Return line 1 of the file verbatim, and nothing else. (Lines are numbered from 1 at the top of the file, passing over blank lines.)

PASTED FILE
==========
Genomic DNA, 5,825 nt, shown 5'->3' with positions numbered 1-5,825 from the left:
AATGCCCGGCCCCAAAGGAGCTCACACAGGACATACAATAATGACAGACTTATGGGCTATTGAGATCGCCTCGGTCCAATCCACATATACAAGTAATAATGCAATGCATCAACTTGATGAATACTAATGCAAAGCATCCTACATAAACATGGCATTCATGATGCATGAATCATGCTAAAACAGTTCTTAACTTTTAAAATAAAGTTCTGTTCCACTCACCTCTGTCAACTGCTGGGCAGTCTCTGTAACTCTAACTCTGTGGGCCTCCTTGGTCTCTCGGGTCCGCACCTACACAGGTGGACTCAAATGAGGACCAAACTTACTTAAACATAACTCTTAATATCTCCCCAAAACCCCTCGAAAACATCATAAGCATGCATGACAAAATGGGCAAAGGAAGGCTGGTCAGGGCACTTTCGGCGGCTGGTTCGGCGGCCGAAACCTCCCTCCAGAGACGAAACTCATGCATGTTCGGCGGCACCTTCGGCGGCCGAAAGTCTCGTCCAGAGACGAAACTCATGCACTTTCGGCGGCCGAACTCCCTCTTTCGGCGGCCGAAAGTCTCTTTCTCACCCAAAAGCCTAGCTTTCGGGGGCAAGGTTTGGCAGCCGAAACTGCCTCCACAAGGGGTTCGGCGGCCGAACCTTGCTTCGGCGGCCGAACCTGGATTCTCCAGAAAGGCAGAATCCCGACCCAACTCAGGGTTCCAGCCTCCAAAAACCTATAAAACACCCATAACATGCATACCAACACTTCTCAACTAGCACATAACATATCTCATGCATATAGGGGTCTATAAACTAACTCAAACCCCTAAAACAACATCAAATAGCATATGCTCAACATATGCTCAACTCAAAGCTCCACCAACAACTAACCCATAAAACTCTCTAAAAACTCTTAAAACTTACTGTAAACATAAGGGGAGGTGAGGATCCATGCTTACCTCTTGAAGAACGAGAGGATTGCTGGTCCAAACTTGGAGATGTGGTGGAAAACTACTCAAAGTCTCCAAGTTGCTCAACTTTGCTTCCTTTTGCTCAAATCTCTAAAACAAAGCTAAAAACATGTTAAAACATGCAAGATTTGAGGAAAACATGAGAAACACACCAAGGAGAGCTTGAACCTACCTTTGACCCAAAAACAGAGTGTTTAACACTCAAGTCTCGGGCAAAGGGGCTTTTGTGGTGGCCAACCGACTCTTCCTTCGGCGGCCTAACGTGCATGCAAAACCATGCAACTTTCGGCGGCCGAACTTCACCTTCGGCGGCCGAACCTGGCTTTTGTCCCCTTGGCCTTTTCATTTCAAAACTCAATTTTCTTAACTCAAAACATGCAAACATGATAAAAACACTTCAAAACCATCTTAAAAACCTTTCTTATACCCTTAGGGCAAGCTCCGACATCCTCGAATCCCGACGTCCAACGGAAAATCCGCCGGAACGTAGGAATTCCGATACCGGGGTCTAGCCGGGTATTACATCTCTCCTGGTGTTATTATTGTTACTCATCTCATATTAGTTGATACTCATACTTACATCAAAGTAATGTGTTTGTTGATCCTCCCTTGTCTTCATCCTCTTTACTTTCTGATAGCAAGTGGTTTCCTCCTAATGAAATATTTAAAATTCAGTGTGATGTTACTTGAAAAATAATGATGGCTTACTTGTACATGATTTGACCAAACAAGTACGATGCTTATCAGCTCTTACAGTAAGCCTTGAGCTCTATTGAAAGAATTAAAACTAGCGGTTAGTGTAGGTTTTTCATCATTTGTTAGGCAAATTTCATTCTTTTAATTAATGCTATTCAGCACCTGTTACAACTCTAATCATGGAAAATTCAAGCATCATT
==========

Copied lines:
Genomic DNA, 5,825 nt, shown 5'->3' with positions numbered 1-5,825 from the left: